The Goldilocks zone is a region on the globe where temperatures are just right for liquid water to exist.

The “Goldilocks and the Three Bears” fairy tale inspired the Goldilocks zone. Goldilocks is a picky little girl who insists on her porridge being just right—not too hot or too cold. It’s the same with life—at least, the kind of water-based life we’re used to seeing on Earth.

A planet must be “just right,” or capable of supporting life, in order to maintain life. It cannot be so cold that all water freezes, nor can it be so hot that all water boils away.Only planets in the “Goldilocks zone”—or more technically, the “habitable zone”—are regarded as being capable of supporting life.


It will be too hot for liquid water to exist if a planet’s orbit brings it too close to its parent star, and it will be too cold if it is too far out. On the other hand, the actual distances involved in defining the habitable zone differ between stars.

Our own sun is a G-type yellow dwarf, and its habitable zone is well-defined because the Earth orbits the star at a distance of 93 million miles (150 million kilometers).

The habitable zone is substantially closer to the star for M-type red dwarfs, which are smaller and cooler than the sun. According to NASA, the Goldilocks zone is further out for a larger, hotter A-type star like Sirius.

According to, this is because air pressure and composition must also be considered. As a result, the moon, which has no atmosphere, is unable to sustain life on its own.

It’s also vital not to oversimplify the term “habitable.” Even if all of the conditions on a planet are ideal for liquid water to exist, it doesn’t mean it’s populated. We don’t know what additional minor ingredients are required in addition to water and an atmosphere because scientists haven’t figured out the actual origins of life on Earth.

Our solar system is the most researched of all the planets. By predicting the surface temperature of a planet based on the amount of solar heating it receives, theoreticians have determined where its “Goldilocks” zone should be.

So far, the findings corroborate what we’ve observed. The Earth, a liquid planet rich with life, is comfortably located within the habitable zone. Mars, which formerly had an abundance of water but is now a desolate desert, is on the verge of becoming a desert. According to NASA, Venus is a scorching hot planet due to its close proximity to the sun and its super-thick atmosphere.

In the Goldilocks Zone, EXOPLANETS

The discovery of new exoplanets orbiting faraway stars is now virtually routine. But it’s always thrilling when one is discovered in the Goldilocks zone of its parent star.

In the case of Proxima B, which orbits the sun’s nearest galactic neighbor, the red dwarf Proxima Centauri, just over 4 light-years distant, this happened in 2016. Its habitable zone is so small and dark that it is only a few light years away, yet Proxima B—which orbits the star once every 11 days—is comfortably within it, according to the European Southern Observatory (ESO).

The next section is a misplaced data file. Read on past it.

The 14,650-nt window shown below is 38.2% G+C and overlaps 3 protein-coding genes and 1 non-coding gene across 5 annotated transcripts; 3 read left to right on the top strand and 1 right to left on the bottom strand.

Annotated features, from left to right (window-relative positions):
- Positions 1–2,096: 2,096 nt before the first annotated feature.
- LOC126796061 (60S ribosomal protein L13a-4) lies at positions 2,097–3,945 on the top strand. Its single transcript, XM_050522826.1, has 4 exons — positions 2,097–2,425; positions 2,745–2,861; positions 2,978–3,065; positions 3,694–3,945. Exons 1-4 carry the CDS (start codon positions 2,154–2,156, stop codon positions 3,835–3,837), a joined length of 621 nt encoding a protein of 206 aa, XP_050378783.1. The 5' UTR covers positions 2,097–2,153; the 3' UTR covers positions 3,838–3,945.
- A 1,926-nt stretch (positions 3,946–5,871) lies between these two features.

Water may exist on all seven planets, but only in a liquid state on the three closest to the habitable zone. On planets closer to the star, it would take the form of atmospheric water vapour, whereas on the farthest worlds, it would take the form of ice. Trappist-1 is one of the proposed objectives for the James Webb Space Telescope, and astronomers are eager to learn more about it.


There’s no reason planets should preferentially form in the habitable zone when a solar system starts, and the TRAPPIST-1 system is unusual in having as many as three planets there.

Is there, however, a theoretical limit to the number of planets that can be crammed into the Goldilocks zone? Sean Raymond, an astrophysicist, answered this question on his site,

It turns out that there is a theoretical limit beyond which the system becomes unstable due to the near proximity of the planets. Raymond created “The Ultimate Engineered Solar System,” which consists of 412 planets in the habitable zone, grouped around eight concentric orbits that rotate in prograde and retrograde directions alternately.

The Theory of Solar System Building:

Sean Raymond, the creator of the “Ultimate Engineered Solar System,” talks about his work in this video.

Raymond writes about the interface of science and fiction at (Image credit: Sean Raymond

How did you come up with such an unusual planet arrangement?

My day job is to figure out how planetary systems arise, how the solar system differs from previously identified exoplanet systems, and which orbital configurations are stable and which aren’t. I wanted to see what kind of orbital architecture would maximize the number of planets in the habitable zone while being stable and not worrying about how the system evolved. Fortunately, I was able to draw inspiration from a number of recent scientific studies. I also used computer simulations to test the most bizarre systems to ensure that everything worked properly.

Why is it referred to as the “ultimate” or “designed” solar system?

How would we know if such a system existed if we couldn’t see it from Earth?

“The signals we measure to infer the presence of exoplanets—typically, the radial velocity or transit signals—could wind up being so confusing that they could be misinterpreted as noise in the case of the ultimate designed system,” says the author.

Check out Laura La Bella’s book “The Goldilocks Zone: Conditions Necessary for Extraterrestrial Life (Search for Other Earths)” for more information on the Goldilocks zone, as well as the ESA’s video on the habitable zone.

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